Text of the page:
In recent years, workers have turned to organizing and unionization to address crunch and other workplace issues. In 2022, 28 Quality Assurance (QA) testers at the Activision Blizzard subsidiary Raven Software voted 19-3 to form a union. Last January, 300 QA workers at ZeniMax successfully unionized. QA workers, who are critical to the development process, typically make much lower wages than others in game development with an average wage of around $18/hr nationally. The industry is able to exploit this large section of its workforce because QA is one of the few ways to get your “foot in the door” in the industry without specialized education. 

Stopping crunch is usually a leading demand in these organizing drives. At times it can be hard to pin down why exactly crunch happens and who is to blame. Unrealistic deadlines, studio heads over-promising, sweeping last-minute changes, whatever it may be – for workers in this industry it is a widely shared experience. Regardless of why it happens in each case, it’s undeniable that management systematically benefits from the lengthening of the work day, and we lose out when we make sacrifices in our lives to accommodate crunch.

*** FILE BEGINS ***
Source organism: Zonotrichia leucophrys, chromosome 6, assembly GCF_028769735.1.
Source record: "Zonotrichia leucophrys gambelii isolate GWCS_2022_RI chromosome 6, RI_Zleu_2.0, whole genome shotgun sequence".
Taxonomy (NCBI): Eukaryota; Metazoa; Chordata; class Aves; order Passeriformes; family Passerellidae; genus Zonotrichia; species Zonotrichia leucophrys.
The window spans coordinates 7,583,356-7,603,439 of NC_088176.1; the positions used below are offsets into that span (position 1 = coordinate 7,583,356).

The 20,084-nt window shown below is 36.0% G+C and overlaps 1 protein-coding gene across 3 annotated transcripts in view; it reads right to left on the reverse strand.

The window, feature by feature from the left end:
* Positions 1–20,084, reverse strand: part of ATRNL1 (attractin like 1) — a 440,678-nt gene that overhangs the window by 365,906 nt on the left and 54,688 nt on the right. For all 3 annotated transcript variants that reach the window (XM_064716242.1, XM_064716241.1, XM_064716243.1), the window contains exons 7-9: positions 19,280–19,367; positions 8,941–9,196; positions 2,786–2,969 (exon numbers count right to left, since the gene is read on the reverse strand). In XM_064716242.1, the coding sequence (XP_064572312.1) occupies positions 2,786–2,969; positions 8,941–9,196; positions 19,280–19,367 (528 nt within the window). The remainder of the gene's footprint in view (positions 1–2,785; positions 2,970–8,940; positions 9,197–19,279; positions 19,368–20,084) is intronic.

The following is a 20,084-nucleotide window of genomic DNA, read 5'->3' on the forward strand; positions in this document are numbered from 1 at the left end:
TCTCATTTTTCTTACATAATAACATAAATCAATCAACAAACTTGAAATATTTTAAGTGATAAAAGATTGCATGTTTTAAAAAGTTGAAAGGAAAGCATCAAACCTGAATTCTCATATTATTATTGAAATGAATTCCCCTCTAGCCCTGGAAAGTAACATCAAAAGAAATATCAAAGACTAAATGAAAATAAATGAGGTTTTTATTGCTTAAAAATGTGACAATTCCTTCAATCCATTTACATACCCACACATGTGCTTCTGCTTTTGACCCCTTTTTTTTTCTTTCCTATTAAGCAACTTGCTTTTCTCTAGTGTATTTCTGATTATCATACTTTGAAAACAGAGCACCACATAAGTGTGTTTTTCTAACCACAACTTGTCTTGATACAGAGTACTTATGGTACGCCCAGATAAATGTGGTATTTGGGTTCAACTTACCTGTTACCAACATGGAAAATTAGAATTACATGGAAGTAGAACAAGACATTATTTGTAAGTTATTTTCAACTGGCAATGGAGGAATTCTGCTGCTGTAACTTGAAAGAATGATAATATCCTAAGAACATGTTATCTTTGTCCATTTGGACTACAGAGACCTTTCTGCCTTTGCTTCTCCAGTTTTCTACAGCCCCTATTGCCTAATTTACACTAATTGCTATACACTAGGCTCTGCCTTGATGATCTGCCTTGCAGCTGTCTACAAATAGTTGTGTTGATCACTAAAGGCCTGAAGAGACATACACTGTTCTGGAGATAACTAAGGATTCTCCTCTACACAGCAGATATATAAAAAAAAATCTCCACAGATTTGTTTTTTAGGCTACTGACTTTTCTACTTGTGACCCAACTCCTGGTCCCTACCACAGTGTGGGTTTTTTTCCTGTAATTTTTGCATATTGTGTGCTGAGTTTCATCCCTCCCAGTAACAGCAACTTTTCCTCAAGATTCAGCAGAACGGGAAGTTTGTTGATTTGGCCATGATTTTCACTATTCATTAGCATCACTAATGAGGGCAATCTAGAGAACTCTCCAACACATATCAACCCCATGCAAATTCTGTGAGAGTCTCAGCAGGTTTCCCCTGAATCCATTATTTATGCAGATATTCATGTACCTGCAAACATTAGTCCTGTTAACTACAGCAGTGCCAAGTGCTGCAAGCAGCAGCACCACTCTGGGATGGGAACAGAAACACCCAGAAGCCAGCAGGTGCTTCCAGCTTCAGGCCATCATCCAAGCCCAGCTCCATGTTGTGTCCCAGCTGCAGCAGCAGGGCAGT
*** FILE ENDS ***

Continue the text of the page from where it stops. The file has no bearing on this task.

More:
Sexism and Harassment

Even without formal unions, workers have taken action to force change. One of the most high-profile examples of this was when over 1,000 Blizzard workers walked off the job against sexual harassment and corporate sexism. Workers at Riot Games also organized a mass walkout after an investigation that exposed the hostile work environment for women in particular. Workers who have taken risks in order to engage in these types of bold actions are leading the way for a wider and more powerful movement to develop in the coming years that can change the culture at work.